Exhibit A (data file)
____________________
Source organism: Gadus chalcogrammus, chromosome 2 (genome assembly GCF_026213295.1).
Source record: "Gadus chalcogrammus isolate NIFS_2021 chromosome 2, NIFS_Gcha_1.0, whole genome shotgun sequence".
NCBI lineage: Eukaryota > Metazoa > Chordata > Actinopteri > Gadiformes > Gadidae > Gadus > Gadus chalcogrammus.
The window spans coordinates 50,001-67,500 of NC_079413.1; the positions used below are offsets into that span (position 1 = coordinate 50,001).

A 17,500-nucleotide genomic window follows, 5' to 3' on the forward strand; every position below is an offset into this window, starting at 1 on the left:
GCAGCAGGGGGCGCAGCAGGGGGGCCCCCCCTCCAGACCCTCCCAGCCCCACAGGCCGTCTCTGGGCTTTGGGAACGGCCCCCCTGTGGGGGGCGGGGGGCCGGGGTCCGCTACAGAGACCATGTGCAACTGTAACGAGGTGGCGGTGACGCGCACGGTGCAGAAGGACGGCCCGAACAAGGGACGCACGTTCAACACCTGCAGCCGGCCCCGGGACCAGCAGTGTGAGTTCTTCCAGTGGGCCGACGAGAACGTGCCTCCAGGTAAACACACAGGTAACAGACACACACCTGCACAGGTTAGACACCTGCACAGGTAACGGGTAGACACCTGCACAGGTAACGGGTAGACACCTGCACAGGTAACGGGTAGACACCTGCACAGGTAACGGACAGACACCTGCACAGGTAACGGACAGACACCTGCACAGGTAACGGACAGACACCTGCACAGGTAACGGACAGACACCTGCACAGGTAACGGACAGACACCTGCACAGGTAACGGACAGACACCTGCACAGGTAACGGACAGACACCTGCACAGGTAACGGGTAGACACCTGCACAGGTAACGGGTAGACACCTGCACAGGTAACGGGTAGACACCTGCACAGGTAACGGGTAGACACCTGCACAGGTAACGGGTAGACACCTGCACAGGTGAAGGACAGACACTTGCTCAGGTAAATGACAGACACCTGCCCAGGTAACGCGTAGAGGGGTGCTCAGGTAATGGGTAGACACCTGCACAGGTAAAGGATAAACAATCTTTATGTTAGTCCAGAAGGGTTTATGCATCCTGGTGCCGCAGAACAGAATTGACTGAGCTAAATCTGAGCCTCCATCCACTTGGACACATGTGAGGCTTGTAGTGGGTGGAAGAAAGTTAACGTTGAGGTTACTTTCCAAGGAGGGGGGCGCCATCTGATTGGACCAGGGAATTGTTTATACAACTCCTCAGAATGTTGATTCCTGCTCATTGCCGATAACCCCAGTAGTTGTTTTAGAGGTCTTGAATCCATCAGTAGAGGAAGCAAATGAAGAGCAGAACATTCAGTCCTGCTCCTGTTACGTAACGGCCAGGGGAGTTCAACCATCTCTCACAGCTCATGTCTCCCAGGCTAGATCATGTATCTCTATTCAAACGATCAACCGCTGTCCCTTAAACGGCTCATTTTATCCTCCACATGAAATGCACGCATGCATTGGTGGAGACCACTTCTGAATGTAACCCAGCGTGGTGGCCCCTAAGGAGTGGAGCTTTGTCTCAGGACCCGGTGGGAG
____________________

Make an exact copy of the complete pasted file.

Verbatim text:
Source organism: Gadus chalcogrammus, chromosome 2 (genome assembly GCF_026213295.1).
Source record: "Gadus chalcogrammus isolate NIFS_2021 chromosome 2, NIFS_Gcha_1.0, whole genome shotgun sequence".
NCBI lineage: Eukaryota > Metazoa > Chordata > Actinopteri > Gadiformes > Gadidae > Gadus > Gadus chalcogrammus.
The window spans coordinates 50,001-67,500 of NC_079413.1; the positions used below are offsets into that span (position 1 = coordinate 50,001).

A 17,500-nucleotide genomic window follows, 5' to 3' on the forward strand; every position below is an offset into this window, starting at 1 on the left:
GCAGCAGGGGGCGCAGCAGGGGGGCCCCCCCTCCAGACCCTCCCAGCCCCACAGGCCGTCTCTGGGCTTTGGGAACGGCCCCCCTGTGGGGGGCGGGGGGCCGGGGTCCGCTACAGAGACCATGTGCAACTGTAACGAGGTGGCGGTGACGCGCACGGTGCAGAAGGACGGCCCGAACAAGGGACGCACGTTCAACACCTGCAGCCGGCCCCGGGACCAGCAGTGTGAGTTCTTCCAGTGGGCCGACGAGAACGTGCCTCCAGGTAAACACACAGGTAACAGACACACACCTGCACAGGTTAGACACCTGCACAGGTAACGGGTAGACACCTGCACAGGTAACGGGTAGACACCTGCACAGGTAACGGGTAGACACCTGCACAGGTAACGGACAGACACCTGCACAGGTAACGGACAGACACCTGCACAGGTAACGGACAGACACCTGCACAGGTAACGGACAGACACCTGCACAGGTAACGGACAGACACCTGCACAGGTAACGGACAGACACCTGCACAGGTAACGGACAGACACCTGCACAGGTAACGGGTAGACACCTGCACAGGTAACGGGTAGACACCTGCACAGGTAACGGGTAGACACCTGCACAGGTAACGGGTAGACACCTGCACAGGTAACGGGTAGACACCTGCACAGGTGAAGGACAGACACTTGCTCAGGTAAATGACAGACACCTGCCCAGGTAACGCGTAGAGGGGTGCTCAGGTAATGGGTAGACACCTGCACAGGTAAAGGATAAACAATCTTTATGTTAGTCCAGAAGGGTTTATGCATCCTGGTGCCGCAGAACAGAATTGACTGAGCTAAATCTGAGCCTCCATCCACTTGGACACATGTGAGGCTTGTAGTGGGTGGAAGAAAGTTAACGTTGAGGTTACTTTCCAAGGAGGGGGGCGCCATCTGATTGGACCAGGGAATTGTTTATACAACTCCTCAGAATGTTGATTCCTGCTCATTGCCGATAACCCCAGTAGTTGTTTTAGAGGTCTTGAATCCATCAGTAGAGGAAGCAAATGAAGAGCAGAACATTCAGTCCTGCTCCTGTTACGTAACGGCCAGGGGAGTTCAACCATCTCTCACAGCTCATGTCTCCCAGGCTAGATCATGTATCTCTATTCAAACGATCAACCGCTGTCCCTTAAACGGCTCATTTTATCCTCCACATGAAATGCACGCATGCATTGGTGGAGACCACTTCTGAATGTAACCCAGCGTGGTGGCCCCTAAGGAGTGGAGCTTTGTCTCAGGACCCGGTGGGAG